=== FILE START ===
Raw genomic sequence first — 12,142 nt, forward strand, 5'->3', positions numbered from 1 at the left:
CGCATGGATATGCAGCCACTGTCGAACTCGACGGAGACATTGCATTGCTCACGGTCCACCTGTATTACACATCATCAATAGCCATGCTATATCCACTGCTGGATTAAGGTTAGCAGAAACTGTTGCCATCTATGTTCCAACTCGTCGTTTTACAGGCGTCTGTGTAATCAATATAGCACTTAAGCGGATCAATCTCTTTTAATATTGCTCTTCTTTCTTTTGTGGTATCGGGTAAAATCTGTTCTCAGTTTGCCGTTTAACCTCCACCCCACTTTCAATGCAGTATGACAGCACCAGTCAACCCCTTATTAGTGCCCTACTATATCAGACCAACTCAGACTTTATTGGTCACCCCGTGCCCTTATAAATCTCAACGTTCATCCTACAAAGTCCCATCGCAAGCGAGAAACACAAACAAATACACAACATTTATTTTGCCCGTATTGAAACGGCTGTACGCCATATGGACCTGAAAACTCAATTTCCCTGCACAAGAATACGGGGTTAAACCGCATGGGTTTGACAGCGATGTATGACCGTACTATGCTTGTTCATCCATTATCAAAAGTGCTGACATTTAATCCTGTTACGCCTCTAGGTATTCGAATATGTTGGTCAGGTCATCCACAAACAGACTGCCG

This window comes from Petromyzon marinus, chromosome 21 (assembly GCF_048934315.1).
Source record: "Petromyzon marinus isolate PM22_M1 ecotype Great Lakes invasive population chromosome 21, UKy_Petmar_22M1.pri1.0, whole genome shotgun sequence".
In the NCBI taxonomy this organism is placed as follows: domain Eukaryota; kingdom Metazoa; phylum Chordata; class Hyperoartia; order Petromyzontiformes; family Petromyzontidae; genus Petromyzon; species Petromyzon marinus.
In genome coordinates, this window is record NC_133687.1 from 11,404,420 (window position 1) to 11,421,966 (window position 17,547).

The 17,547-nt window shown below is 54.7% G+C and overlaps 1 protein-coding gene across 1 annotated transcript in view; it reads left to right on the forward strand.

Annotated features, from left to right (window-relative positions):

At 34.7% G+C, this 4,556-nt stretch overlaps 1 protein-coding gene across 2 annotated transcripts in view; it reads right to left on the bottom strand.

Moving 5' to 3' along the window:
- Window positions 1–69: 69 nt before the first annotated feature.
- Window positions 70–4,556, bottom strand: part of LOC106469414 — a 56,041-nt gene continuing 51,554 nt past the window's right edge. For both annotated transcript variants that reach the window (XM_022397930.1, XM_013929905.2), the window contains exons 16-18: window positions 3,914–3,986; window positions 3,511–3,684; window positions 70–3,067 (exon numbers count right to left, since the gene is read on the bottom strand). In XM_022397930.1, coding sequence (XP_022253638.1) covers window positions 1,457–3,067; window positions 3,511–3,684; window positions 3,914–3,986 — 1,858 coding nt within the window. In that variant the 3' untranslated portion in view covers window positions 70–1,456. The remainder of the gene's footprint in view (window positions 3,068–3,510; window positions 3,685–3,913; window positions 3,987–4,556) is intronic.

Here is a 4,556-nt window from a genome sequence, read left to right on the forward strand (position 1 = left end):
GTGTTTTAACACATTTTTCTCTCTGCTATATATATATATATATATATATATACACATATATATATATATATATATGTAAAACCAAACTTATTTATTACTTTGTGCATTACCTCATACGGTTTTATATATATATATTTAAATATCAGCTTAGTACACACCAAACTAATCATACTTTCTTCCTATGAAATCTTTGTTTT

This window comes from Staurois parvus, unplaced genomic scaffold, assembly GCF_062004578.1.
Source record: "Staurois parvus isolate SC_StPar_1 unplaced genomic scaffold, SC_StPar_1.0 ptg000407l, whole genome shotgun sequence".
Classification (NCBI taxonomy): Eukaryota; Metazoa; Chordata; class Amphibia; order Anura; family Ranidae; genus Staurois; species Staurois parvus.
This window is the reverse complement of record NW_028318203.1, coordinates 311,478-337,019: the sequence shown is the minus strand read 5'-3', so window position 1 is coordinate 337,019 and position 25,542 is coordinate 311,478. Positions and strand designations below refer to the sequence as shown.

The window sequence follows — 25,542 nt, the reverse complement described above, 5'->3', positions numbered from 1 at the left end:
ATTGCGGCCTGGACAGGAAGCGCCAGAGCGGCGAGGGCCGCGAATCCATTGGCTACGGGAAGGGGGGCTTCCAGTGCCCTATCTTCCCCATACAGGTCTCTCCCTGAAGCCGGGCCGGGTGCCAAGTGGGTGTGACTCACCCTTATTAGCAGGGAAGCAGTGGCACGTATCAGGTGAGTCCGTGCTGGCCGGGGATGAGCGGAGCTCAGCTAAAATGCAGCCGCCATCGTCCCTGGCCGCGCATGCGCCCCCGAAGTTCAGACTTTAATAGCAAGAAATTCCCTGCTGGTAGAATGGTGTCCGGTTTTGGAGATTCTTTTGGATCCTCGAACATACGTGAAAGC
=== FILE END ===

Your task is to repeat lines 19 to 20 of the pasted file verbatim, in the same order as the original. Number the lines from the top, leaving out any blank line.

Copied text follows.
The window sequence follows — 25,542 nt, the reverse complement described above, 5'->3', positions numbered from 1 at the left end:
ATTGCGGCCTGGACAGGAAGCGCCAGAGCGGCGAGGGCCGCGAATCCATTGGCTACGGGAAGGGGGGCTTCCAGTGCCCTATCTTCCCCATACAGGTCTCTCCCTGAAGCCGGGCCGGGTGCCAAGTGGGTGTGACTCACCCTTATTAGCAGGGAAGCAGTGGCACGTATCAGGTGAGTCCGTGCTGGCCGGGGATGAGCGGAGCTCAGCTAAAATGCAGCCGCCATCGTCCCTGGCCGCGCATGCGCCCCCGAAGTTCAGACTTTAATAGCAAGAAATTCCCTGCTGGTAGAATGGTGTCCGGTTTTGGAGATTCTTTTGGATCCTCGAACATACGTGAAAGC